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Liv Tønnessen (2015). Women’s Right to Abortion after Rape in Sudan. Bergen: Chr. Michelsen Institute (CMI Insight 2015:2)

In 1991, Sudan’s Islamist regime expanded the circumstances under which abortions are permitted within 90 days of conception, to include rape. This reform has received great attention, especially given the rampant rape that occurred during the violent conflict in Darfur. Rape victims have been unable to take full advantage of this law, however, since a victim must overcome serious legal and practical hurdles in order to access an abortion. This became even more difficult after the International Criminal Court’s (ICC’s) 2009 indictment of Sudan’s president because Sudan expelled many of the humanitarian organizations that were distributing post-rape kits. Nonetheless, although women and human rights activists in Sudan are not currently giving much attention to a woman’s right to abortion, there are on-going efforts to reform Sudan’s laws against rape. Meanwhile, medical personnel continue to risk arrest each time they perform an illegal abortion.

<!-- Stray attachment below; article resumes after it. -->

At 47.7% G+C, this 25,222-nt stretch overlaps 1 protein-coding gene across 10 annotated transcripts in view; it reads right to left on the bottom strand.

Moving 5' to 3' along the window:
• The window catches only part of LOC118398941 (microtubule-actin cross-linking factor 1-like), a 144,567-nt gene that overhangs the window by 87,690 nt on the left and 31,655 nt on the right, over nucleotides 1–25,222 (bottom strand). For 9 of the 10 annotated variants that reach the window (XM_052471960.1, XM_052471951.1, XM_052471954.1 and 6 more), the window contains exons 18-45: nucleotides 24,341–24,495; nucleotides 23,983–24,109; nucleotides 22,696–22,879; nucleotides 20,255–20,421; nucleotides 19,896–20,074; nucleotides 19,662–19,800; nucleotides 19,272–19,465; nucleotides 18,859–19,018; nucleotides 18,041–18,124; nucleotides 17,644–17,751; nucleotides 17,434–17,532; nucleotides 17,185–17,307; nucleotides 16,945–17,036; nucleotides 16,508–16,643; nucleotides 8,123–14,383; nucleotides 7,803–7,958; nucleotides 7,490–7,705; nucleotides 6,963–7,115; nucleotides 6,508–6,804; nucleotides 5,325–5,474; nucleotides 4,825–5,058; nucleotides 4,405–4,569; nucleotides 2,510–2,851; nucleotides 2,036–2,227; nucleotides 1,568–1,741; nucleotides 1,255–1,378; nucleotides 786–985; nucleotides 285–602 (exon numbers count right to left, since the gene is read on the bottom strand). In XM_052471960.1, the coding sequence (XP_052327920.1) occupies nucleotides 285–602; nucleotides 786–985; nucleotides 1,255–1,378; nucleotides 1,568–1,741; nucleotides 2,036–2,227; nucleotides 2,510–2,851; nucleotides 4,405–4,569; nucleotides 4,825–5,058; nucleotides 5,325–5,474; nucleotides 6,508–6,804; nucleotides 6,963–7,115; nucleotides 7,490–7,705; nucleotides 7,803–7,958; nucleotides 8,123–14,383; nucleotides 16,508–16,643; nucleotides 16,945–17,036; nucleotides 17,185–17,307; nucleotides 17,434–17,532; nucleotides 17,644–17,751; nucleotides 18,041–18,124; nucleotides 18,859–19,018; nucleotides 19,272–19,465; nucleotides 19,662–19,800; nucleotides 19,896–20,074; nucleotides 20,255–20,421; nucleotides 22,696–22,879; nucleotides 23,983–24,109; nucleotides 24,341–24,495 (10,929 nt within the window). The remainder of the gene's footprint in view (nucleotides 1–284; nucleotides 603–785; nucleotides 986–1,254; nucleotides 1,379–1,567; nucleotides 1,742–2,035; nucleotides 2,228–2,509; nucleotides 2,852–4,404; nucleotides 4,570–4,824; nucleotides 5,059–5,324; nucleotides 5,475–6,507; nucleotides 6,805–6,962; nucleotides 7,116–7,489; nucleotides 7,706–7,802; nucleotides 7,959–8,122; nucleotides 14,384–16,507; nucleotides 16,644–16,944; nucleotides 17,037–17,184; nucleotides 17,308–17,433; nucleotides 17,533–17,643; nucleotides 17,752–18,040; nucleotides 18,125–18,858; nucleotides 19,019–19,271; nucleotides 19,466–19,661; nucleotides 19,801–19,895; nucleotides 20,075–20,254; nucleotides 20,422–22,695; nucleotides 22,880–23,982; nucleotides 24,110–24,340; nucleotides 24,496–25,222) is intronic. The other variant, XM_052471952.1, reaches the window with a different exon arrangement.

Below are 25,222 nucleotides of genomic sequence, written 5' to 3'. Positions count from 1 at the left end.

Liv Tønnessen

Director of Center on Law and Social Transformation and Senior Researcher